5 Ways to Be Confident Using New Art Supplies

5 Ways to Be Confident Using New Art Supplies

Whether you've never touched a stylus or are an old digital art pro, trying new tools can always be a little daunting. Are you going to be able to use them successfully? Are you going to get your money's worth?

Even if your tools are quality, that doesn't guarantee that you will be able to make great art right out of the gate. But that doesn't need to be a problem when you have the right mindset. We'll show you five tips to consider when using new art supplies that will set you up for success and keep you confident.

1. Know Your Software

Most software provides user guides such as the Procreate Handbook.

You'd be surprised how often artists buy tools without first understanding how their software works. One of the biggest mistakes you can make is trying to learn a new software and new brushes at the same time.

That doesn't mean that you need to be a master. Realistically, you're never likely to use some of the features of your preferred program. Think of the software as an extension of the brushes and other tools that you'll be using. Being familiar with the basics, especially what you'll use most, will set you up for success.

2. Research Your Finished Product

The Library of Congress is just one of many institutions offering thousands of historical references.

It doesn't matter whether you're trying to recreate a historical imaging technique or a slick modern design, knowing what you want to accomplish will help keep you from getting lost in experimentation.

When it comes to our specialty, vintage-inspired artwork, it's important to stick to certain conventions. A Mary Blair styled painting is not going to have ink bleed, for example. Similarly, you don't want to layer halftones on top of something that looks like watercolor.

Playing around with your art supplies is a fun and low-stakes way to get to know your tools, but having a basic understanding of what you'd like to achieve will make things much easier when it comes to completing the finished product.

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3. Give Yourself Time to Experiment

A great way to experiment is to follow a tutorial.

There's nothing more nerve wracking than trying to finish a project on deadline when you're not confident in your tools. Getting familiar with your brushes and textures may take time, but it will save you a headache down the line. Don't leave it up to chance that everything will work the way you're envisioning.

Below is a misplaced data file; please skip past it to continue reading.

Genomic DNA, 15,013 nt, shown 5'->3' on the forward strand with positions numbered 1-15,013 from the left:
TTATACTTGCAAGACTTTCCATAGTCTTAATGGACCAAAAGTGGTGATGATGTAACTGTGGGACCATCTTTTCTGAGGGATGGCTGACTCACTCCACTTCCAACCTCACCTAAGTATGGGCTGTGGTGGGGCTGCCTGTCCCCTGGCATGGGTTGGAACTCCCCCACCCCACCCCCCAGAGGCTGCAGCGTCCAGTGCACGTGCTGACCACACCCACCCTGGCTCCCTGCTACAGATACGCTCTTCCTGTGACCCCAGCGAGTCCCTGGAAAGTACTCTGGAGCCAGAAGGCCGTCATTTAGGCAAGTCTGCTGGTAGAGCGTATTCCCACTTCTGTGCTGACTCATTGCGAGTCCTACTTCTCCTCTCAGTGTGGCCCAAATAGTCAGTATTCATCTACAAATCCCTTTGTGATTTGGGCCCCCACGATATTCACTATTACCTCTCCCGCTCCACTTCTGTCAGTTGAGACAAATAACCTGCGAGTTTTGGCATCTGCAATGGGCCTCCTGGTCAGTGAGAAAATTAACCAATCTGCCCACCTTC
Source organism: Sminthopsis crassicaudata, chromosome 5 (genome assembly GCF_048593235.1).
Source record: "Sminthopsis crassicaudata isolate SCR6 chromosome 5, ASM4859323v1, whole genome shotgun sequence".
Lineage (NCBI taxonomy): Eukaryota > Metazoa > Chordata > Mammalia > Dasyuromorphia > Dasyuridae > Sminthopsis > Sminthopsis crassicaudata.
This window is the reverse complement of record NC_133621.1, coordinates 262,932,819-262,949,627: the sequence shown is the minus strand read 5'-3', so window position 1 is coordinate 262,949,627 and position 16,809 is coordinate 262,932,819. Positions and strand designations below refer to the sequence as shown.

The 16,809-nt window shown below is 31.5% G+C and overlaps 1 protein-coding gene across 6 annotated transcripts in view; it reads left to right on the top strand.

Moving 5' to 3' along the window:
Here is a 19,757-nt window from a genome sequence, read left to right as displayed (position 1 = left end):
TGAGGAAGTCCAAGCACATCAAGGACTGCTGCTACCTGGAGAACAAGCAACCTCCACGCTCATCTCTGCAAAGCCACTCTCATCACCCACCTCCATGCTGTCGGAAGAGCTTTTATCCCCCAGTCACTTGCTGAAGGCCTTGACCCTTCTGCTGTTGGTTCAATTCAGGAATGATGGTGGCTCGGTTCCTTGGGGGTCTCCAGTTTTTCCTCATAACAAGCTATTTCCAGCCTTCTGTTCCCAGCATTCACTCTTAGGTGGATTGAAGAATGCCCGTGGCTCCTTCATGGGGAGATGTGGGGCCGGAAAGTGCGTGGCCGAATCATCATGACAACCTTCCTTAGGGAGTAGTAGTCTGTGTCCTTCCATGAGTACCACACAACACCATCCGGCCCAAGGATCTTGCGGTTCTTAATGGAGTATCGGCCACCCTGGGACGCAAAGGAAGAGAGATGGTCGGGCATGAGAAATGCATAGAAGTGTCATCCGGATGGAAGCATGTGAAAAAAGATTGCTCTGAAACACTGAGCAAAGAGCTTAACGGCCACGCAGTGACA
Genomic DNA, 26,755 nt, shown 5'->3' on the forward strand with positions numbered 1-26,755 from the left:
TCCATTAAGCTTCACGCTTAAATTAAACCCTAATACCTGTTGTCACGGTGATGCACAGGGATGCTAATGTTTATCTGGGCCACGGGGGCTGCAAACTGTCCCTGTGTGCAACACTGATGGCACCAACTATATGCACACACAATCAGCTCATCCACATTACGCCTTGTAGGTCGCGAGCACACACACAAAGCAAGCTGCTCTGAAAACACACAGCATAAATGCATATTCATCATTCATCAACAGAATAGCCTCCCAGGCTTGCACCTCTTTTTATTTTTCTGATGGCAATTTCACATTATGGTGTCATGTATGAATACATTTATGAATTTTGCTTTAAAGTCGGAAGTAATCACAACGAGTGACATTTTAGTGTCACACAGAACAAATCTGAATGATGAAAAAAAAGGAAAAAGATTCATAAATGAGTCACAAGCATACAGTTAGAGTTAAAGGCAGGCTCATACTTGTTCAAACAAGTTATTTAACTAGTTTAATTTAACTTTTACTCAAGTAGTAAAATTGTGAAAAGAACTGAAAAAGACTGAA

Open a blank document and get to playing around. You don't have to make anything fancy. It doesn't have to look like anything at all. Learning how the tools work, and how you work best with them, will make everything after it much more comfortable. And, if you took our advice above and know your software, will give you time to make adjustments to settings to really dial in your preferences and keep you confident.

4. Don't be Afraid to Ask for Help

The RetroSupply Co. support page is a great way to get common questions answered.

Many people think of a company's customer support is just for refunds, and isn't really the place to gain any meaningful assistance. But you'd be suprised how much help you can get if you go looking for it. Many companies have tutorials and help sections which can help fill in the gaps. Don't be afraid to ask for help even if you think it's an obvious question. A good company doesn't want you to feel frustrated.

See if there are groups or forums that you can turn to for help as well. More than likely someone has had your same question. Software companies such as Procreate, Adobe, and Affinity have their own forums that can teach you the basics to advanced technical help.

No matter how far along in your art career, you likely won't know everything. Asking for help and getting advice from others will get you where you're going faster.

5. Show Your Work Anyway

Instagram and other social media websites are a great way to get your work noticed.

Even the most successful artists have struggled to feel confident in their work today and through history. Matisse, for example, spent his whole life trying to find what he thought was the perfect balance of form and color.

You might find yourself in a comparison trap where your work now isn't as good as you think it could be. But the artists you admire didn't burst onto the scene with their talent now out of nowhere. There were plenty of coffee shop shows, scrap paintings in the trash can, and zines you'd never heard of before they made it big.

Let people watch you grow and give you advice. Your own biggest fans might be waiting to find you.

Conclusion:

Getting new tools you've never tried before can be exciting, but once the retail therapy wears off, you might feel a little shaky. How do you make the most of what you bought?

Making sure that you're familiar with the software you're using and playing around before jumping in to make anything finished will help set you on the right path. Researching the finished look that inspired you to get the tools in the first place will keep you focused.

Don't be afraid to ask for help from your peers or the company that makes the tools. They'll know best how to help. And finally, even if you don't feel the result is remarkable, share it anyway! You might be surprised how much people will like it, and it will help keep you energized to make more.

Do you have any advice on how to be confident using new tools? Let us know!

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